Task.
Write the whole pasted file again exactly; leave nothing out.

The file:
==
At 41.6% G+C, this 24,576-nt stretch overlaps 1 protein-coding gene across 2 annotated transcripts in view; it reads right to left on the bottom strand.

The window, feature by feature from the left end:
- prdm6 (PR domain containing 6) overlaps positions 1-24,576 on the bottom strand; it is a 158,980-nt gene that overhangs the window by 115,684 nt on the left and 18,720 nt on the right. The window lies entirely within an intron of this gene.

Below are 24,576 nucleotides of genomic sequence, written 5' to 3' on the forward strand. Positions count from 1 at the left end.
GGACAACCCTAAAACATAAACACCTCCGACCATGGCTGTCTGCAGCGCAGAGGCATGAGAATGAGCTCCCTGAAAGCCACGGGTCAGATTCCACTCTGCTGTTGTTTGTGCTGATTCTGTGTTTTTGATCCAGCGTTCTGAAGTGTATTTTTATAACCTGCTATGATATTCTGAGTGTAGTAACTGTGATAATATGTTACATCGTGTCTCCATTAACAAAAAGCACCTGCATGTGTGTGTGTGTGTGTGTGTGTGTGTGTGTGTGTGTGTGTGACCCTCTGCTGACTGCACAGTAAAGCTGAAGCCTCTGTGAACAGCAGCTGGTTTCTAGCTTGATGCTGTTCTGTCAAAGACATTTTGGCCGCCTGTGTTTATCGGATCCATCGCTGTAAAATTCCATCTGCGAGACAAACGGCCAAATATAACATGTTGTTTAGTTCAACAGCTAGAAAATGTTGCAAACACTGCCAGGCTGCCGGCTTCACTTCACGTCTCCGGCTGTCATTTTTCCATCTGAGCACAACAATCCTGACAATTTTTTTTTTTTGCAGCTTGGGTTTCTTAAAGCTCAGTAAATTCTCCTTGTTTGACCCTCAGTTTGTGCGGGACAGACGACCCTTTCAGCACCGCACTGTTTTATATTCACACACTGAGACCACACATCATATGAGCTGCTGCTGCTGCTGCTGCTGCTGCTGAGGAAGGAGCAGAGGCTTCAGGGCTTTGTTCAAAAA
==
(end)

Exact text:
At 41.6% G+C, this 24,576-nt stretch overlaps 1 protein-coding gene across 2 annotated transcripts in view; it reads right to left on the bottom strand.

The window, feature by feature from the left end:
- prdm6 (PR domain containing 6) overlaps positions 1-24,576 on the bottom strand; it is a 158,980-nt gene that overhangs the window by 115,684 nt on the left and 18,720 nt on the right. The window lies entirely within an intron of this gene.

Below are 24,576 nucleotides of genomic sequence, written 5' to 3' on the forward strand. Positions count from 1 at the left end.
GGACAACCCTAAAACATAAACACCTCCGACCATGGCTGTCTGCAGCGCAGAGGCATGAGAATGAGCTCCCTGAAAGCCACGGGTCAGATTCCACTCTGCTGTTGTTTGTGCTGATTCTGTGTTTTTGATCCAGCGTTCTGAAGTGTATTTTTATAACCTGCTATGATATTCTGAGTGTAGTAACTGTGATAATATGTTACATCGTGTCTCCATTAACAAAAAGCACCTGCATGTGTGTGTGTGTGTGTGTGTGTGTGTGTGTGTGTGTGTGTGACCCTCTGCTGACTGCACAGTAAAGCTGAAGCCTCTGTGAACAGCAGCTGGTTTCTAGCTTGATGCTGTTCTGTCAAAGACATTTTGGCCGCCTGTGTTTATCGGATCCATCGCTGTAAAATTCCATCTGCGAGACAAACGGCCAAATATAACATGTTGTTTAGTTCAACAGCTAGAAAATGTTGCAAACACTGCCAGGCTGCCGGCTTCACTTCACGTCTCCGGCTGTCATTTTTCCATCTGAGCACAACAATCCTGACAATTTTTTTTTTTTGCAGCTTGGGTTTCTTAAAGCTCAGTAAATTCTCCTTGTTTGACCCTCAGTTTGTGCGGGACAGACGACCCTTTCAGCACCGCACTGTTTTATATTCACACACTGAGACCACACATCATATGAGCTGCTGCTGCTGCTGCTGCTGCTGCTGAGGAAGGAGCAGAGGCTTCAGGGCTTTGTTCAAAAA